Wednesday, January 12, 2011


A 19th Century Prize Fighter
Some time back, in the context of Hugh Miller's encounter with Wolverton, I posted Sir Frank Markham's account of the prize fight centred around Wolverton Station in 1845. You can read it here.

I have recently found some further references in The Times to the two protagonists, Ben Caunt and W. Thompson, alias "Bendigo".

Bendigo first, and the sad end of Ben Caunt tomorrow.

According to Sir Frank Markham, Bendigo became a preacher after he retired from the ring. I don't know about his subsequent career, but prize fighting was a tough business. There are frequent reports of fatalities in these bouts and the government had made the practice illegal - not that this stopped it. On more than one occasion the victor of one of these contests found himself up on a charge of murder. It was the Marquis of Queensbury's rules governing fighting later in the century that brought boxing under some sort of code.

On July 19 1851, Bendigo was moved to write a letter to The Times defending The Noble Art of Self Defence. The letter is incoherent and semi-literate, quite unlike the normal letters of the period with their long and elegant sentences. The Time type-setter, however, rendered the letter as it was written and published it with a preface, which is possibly patronising. It is quite Dickensian with phonetic spelling and the "h" appearing before some vowels - hexient for excellent and ham for am. You cant't always make sense of what he says, but as a sociological document it is interesting.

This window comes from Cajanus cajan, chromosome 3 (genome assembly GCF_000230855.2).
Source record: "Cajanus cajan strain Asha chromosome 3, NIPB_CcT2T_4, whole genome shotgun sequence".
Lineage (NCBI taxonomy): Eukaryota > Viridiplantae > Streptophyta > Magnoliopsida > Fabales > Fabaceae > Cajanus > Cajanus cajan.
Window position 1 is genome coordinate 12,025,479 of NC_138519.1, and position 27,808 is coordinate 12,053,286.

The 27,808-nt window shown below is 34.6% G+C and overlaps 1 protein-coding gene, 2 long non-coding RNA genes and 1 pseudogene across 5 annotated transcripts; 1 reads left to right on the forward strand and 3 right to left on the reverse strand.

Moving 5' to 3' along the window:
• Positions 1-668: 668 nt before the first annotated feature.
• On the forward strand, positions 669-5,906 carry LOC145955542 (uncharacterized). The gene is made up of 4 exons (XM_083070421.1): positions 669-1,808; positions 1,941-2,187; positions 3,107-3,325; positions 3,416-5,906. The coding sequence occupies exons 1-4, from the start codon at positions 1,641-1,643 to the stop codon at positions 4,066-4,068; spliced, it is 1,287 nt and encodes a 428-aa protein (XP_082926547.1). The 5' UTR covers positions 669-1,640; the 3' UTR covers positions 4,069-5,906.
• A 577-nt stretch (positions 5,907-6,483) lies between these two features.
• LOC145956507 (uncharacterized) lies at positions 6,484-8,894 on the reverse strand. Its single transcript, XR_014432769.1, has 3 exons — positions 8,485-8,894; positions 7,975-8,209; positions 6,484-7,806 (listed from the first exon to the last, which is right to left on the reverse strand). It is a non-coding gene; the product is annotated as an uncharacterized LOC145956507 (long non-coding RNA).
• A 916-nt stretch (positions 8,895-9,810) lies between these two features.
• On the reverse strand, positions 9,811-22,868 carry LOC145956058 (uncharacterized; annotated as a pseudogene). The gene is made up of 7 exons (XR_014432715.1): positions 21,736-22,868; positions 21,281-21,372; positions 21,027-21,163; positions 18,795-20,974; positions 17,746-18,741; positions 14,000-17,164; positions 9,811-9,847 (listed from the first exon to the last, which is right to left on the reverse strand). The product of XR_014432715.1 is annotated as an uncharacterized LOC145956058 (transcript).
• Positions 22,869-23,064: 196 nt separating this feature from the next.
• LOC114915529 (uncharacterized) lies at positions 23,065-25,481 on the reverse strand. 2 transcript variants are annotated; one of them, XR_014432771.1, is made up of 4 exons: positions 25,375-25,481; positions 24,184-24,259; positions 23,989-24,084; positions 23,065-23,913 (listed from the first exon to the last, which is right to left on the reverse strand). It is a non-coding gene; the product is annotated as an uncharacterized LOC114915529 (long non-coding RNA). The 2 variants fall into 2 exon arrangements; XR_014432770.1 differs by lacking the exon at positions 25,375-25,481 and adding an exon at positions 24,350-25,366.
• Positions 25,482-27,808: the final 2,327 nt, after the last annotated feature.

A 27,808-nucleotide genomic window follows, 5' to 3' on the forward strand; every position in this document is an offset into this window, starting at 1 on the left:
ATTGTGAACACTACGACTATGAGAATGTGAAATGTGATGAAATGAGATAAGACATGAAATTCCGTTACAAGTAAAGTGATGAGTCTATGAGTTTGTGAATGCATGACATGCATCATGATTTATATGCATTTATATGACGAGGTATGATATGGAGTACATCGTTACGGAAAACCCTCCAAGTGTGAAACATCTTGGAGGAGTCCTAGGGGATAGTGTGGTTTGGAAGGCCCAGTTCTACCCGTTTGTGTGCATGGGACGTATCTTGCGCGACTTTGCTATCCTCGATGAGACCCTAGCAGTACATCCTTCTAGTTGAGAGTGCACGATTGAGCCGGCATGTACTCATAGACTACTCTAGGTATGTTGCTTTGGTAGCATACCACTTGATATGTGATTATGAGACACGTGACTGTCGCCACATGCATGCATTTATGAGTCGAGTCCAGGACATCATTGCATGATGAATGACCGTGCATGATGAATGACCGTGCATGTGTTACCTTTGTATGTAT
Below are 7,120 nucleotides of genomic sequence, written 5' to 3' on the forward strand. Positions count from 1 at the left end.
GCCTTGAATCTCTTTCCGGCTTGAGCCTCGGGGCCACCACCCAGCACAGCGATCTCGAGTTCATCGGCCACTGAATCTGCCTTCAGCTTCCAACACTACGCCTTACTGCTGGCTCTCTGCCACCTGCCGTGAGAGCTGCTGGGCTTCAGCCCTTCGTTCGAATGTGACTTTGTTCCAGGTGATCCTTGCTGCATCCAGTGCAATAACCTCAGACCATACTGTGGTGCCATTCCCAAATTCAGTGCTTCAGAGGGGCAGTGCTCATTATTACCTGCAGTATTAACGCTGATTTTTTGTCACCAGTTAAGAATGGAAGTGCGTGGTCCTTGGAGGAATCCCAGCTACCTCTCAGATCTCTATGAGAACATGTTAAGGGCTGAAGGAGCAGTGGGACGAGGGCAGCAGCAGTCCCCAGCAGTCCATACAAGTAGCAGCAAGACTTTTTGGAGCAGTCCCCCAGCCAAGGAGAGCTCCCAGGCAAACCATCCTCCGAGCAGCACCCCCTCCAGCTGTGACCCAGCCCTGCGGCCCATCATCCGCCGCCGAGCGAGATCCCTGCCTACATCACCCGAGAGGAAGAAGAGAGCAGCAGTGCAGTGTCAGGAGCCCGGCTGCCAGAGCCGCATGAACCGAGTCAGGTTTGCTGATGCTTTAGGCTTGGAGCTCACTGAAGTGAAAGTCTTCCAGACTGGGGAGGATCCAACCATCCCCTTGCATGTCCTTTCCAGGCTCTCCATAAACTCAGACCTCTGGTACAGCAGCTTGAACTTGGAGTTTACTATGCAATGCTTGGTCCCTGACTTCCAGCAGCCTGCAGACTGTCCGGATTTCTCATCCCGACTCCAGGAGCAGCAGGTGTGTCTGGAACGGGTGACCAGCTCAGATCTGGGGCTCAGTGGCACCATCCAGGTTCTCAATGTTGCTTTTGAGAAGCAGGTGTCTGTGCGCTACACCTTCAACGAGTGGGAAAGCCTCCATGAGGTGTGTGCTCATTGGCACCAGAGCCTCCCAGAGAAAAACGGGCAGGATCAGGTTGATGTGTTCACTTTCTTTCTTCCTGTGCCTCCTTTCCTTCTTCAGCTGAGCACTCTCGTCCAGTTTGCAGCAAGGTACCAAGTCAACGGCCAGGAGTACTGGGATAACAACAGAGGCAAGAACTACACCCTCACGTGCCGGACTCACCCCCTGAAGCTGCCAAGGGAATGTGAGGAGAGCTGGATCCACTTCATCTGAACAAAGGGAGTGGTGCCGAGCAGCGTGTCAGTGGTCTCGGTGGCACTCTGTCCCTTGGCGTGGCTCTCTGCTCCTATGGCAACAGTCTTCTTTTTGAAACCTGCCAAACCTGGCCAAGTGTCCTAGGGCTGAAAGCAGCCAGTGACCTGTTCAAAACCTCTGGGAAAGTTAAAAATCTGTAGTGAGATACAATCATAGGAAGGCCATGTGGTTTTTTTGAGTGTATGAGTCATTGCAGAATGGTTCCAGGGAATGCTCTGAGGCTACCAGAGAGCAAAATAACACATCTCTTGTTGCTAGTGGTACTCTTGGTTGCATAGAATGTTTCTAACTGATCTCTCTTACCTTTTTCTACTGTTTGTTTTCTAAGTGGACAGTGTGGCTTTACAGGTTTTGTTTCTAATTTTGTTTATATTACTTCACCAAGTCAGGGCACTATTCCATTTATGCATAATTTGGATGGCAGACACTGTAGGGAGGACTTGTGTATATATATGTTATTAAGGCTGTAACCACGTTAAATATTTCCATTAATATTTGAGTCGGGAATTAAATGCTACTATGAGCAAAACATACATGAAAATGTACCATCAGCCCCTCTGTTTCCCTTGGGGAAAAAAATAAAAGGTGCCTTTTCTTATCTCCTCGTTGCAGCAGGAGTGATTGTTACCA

We have received the following letter in defence of the English practice of this "noble" art.
The writer, as will be seen, is modest enough to distrust his own "science," but we cannot presume to improve on the defence of a professor, and leave his blows to tell as he struck them.

"Sir, - Seeing as you ar so palite as to admet opinins of the various arts ento your collms as was the cas with the piana fortes an other maters arterwards the opening off the Great Exhibition i make bold to trubbel you with a fewe Remarkes regarden we profesors off the art of sef defense  In the Ring it appears to mee that the kicking bisness in your most hexient notiece too day off Leicester square assalt at arms in aney thing but fare game an we doant fancy this french in old England its worse nor Lancasher purrin which we turns our backes uppon the gents must hav a prety thirst for Blood to go to Encurage such practessis an i Hope you will put it done as i ham no pertikler schooler i shall be obleege if you wil Mak it knowne an i shal feel obleege

"n,B kickeing an in the face to wit i wish they may get me at that game
"Nottingham jouly 17 Flying Horse."

No comments: